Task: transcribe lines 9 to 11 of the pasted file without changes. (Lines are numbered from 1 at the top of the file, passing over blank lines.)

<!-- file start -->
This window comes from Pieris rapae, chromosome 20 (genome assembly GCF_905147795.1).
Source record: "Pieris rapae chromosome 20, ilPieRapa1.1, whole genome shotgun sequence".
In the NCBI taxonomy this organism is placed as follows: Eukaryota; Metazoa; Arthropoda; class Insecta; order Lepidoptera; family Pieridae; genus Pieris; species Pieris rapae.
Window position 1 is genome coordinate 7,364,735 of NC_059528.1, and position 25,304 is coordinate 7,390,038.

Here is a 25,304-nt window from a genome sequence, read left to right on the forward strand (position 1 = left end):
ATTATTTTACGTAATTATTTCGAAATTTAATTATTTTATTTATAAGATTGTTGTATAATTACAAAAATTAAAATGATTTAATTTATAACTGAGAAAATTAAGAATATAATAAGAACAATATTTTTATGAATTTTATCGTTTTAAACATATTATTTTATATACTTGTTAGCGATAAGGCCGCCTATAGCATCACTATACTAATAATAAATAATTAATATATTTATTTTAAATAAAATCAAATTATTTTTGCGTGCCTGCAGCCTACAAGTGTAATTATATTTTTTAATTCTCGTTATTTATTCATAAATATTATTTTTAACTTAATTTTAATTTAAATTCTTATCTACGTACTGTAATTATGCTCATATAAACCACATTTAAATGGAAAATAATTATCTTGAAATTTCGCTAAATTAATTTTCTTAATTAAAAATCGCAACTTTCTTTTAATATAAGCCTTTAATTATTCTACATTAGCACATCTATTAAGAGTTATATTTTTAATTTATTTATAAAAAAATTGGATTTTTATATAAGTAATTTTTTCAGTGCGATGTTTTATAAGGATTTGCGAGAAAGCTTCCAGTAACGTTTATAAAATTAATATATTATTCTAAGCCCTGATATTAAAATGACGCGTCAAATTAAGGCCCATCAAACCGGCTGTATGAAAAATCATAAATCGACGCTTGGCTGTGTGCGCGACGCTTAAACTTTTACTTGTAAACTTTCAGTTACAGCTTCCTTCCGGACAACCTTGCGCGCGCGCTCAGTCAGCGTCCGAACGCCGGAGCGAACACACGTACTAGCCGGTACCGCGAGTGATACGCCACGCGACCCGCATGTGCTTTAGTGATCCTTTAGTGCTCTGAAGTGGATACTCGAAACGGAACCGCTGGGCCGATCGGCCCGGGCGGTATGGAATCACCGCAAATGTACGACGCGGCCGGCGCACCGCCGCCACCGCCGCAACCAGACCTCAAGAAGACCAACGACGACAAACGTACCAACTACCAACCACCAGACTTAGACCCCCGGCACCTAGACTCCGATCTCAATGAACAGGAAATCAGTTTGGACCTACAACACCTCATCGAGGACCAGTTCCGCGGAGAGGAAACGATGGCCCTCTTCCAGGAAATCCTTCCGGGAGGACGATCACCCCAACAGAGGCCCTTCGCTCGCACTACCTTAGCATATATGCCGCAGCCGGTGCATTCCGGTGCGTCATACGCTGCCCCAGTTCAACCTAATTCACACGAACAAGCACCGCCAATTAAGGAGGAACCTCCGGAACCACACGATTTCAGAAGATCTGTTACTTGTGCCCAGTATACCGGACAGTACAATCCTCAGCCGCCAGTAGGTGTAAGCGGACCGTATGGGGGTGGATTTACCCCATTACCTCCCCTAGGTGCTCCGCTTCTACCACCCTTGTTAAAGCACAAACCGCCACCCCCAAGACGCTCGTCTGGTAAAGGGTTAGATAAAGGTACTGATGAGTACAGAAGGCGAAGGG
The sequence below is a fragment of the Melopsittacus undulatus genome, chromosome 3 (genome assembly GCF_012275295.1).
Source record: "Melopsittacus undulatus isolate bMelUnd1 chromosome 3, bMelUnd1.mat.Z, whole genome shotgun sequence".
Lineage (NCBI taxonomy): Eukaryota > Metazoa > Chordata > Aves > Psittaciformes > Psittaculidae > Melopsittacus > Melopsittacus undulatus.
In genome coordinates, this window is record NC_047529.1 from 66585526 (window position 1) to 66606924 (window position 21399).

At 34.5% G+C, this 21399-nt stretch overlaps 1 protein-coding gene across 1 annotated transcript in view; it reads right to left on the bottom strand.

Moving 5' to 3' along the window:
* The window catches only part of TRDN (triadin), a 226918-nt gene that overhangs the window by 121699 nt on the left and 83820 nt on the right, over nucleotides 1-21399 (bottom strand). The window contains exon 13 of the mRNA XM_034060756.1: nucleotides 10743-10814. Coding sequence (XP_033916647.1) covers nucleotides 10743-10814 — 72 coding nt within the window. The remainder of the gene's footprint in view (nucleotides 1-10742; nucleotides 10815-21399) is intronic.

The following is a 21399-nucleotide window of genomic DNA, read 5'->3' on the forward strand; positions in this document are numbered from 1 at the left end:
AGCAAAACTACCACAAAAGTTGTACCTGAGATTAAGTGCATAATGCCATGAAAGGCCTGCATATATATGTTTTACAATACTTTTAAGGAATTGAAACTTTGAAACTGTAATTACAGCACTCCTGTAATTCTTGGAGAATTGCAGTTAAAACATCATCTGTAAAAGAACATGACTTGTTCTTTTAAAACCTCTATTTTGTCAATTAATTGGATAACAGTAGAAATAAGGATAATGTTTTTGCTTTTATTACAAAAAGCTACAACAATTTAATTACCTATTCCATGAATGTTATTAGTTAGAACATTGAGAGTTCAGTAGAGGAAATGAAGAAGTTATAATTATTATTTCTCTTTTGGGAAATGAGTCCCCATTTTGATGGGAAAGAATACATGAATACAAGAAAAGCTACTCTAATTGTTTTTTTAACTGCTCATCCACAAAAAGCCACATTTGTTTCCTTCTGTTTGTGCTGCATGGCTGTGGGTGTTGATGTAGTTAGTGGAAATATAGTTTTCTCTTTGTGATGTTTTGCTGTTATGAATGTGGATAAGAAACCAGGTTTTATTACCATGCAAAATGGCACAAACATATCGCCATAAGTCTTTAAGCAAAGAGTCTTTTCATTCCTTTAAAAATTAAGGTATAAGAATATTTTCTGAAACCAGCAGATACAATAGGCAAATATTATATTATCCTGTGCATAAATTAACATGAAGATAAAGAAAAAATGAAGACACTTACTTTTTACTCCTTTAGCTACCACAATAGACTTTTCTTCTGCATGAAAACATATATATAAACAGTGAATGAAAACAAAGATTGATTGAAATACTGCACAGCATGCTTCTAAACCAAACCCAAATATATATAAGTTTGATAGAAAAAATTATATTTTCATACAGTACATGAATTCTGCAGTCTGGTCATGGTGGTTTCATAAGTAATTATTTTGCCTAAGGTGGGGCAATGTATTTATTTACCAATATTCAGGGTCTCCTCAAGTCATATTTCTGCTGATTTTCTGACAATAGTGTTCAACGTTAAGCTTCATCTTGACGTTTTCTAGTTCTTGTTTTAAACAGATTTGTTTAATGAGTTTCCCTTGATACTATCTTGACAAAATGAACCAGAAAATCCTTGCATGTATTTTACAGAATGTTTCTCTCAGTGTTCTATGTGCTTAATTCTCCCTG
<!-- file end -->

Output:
Lineage (NCBI taxonomy): Eukaryota > Metazoa > Chordata > Aves > Psittaciformes > Psittaculidae > Melopsittacus > Melopsittacus undulatus.
In genome coordinates, this window is record NC_047529.1 from 66585526 (window position 1) to 66606924 (window position 21399).

At 34.5% G+C, this 21399-nt stretch overlaps 1 protein-coding gene across 1 annotated transcript in view; it reads right to left on the bottom strand.